But it’s also attracted millions of students to the industry, many of whom have been using computers their whole lives and look at the field with dollar signs in their eyes. For those serious about working in the area, though, it’s important to see past the dazzling aspects of it all and look closer at the current-day trends.
Jobs in technology are no longer restricted
In 2014, a general rule of thumb is that if it exists, there is a technology component to it. This means that for students whose first love was cooking, for example, there now is a technological side of it. Find what you love first, then explore the tech opportunities that may lie within.
Portfolios can give you an edge
The accessibility of the internet means that anybody can begin learning and taking free courses on technology at any time. After enough practice you can begin building your own websites, apps, and even “hacking” (deconstructing) current systems – all accomplishments that look good alongside a resume.
It’s no longer an independent job
There’s a reason Silicon Valley is full of collaborative coffee shops and “incubation” offices. Like any innovative work, peer review is key to new, abstract tech ideas turning into sound products. And on top of learning from others, working with others will help you to learn how to collaborate, which brings us to our next trend.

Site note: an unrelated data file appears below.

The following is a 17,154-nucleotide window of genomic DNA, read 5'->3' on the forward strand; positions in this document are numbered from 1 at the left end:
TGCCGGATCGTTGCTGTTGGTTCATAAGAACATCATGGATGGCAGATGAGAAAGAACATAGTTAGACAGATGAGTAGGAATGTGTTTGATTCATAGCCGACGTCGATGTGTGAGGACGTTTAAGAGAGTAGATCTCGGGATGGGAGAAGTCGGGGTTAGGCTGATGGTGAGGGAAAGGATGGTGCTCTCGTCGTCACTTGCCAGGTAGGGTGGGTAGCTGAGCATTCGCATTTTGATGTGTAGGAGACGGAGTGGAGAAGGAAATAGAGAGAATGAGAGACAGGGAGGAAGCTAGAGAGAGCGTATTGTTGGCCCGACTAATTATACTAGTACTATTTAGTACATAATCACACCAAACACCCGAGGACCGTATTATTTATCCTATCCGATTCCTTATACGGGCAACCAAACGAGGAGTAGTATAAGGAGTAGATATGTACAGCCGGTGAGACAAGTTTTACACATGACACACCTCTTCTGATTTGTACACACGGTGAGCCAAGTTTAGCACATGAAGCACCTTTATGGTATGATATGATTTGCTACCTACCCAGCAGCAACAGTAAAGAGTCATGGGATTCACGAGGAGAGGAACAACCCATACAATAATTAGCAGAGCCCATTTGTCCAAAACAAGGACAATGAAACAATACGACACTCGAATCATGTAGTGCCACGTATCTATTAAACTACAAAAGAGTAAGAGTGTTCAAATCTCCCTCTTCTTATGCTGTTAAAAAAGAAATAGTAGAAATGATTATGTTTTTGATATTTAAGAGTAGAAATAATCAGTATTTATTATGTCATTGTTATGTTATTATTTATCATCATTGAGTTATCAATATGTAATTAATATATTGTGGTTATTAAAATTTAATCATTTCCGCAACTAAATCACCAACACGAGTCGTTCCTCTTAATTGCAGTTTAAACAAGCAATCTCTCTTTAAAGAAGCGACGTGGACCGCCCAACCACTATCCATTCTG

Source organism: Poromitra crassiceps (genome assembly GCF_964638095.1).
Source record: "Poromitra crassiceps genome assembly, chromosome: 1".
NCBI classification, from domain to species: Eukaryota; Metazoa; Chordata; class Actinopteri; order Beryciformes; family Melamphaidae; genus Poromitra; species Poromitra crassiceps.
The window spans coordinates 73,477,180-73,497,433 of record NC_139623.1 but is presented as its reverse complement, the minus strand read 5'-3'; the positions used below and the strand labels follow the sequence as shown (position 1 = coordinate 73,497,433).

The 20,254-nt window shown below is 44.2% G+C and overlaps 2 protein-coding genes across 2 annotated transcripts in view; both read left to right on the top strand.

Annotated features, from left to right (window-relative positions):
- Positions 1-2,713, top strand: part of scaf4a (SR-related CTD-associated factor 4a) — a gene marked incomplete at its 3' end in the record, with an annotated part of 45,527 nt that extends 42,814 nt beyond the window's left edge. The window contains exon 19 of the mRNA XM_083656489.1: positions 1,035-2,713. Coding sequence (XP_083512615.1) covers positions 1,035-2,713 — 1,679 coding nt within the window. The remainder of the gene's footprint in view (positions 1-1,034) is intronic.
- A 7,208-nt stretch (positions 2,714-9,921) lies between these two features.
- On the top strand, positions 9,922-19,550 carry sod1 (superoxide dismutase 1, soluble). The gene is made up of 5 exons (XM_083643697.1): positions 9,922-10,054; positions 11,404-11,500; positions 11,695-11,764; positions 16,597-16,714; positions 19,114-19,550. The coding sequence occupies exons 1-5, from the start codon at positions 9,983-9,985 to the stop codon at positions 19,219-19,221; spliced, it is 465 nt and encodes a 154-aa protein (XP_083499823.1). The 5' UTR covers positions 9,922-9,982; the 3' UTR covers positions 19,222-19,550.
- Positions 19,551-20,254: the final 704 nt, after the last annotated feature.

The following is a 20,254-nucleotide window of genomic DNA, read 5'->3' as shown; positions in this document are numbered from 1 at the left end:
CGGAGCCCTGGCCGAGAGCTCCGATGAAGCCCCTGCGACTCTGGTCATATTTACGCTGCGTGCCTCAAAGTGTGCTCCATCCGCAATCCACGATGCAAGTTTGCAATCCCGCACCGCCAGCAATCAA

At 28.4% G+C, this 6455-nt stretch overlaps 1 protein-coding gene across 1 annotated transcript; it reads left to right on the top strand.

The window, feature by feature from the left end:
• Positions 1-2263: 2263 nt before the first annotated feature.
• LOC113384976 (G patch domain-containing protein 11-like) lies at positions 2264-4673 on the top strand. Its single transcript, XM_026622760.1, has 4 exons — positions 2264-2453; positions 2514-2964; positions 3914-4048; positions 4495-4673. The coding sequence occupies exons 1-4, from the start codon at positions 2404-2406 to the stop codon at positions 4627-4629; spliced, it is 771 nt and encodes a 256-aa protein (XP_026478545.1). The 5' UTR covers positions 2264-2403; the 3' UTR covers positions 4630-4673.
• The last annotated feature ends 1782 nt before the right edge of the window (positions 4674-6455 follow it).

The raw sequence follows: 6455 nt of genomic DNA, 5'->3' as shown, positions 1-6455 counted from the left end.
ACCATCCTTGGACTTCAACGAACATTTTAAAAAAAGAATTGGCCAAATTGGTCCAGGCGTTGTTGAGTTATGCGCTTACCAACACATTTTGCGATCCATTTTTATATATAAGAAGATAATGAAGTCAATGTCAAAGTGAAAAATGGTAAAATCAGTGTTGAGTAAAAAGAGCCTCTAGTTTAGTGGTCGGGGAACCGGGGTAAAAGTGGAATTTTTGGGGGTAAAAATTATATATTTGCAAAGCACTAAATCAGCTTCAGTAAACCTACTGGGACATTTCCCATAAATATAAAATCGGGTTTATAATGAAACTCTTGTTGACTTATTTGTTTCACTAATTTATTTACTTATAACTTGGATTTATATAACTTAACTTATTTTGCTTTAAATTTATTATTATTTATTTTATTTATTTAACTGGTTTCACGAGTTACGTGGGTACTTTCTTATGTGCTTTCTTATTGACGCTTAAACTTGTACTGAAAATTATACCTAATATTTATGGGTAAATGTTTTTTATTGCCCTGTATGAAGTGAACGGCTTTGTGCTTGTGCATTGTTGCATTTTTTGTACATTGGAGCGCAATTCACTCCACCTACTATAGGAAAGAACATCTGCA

The ideal techie is not all tech
If anything, the skill most lacking in the tech industry is teamwork. As such, companies are more and more looking for well-rounded individuals who aren’t just talented, but team-oriented and communicative as well.
It all happens one step at a time
It’s no secret that the large growth and revenue coming out of the technology industry is unprecedented. However, don’t set your standards too high and expect huge pockets right away. Instead, take what you can get at the start of your career and use jobs as chances to learn more, build skills, and meet people as you climb the ranks.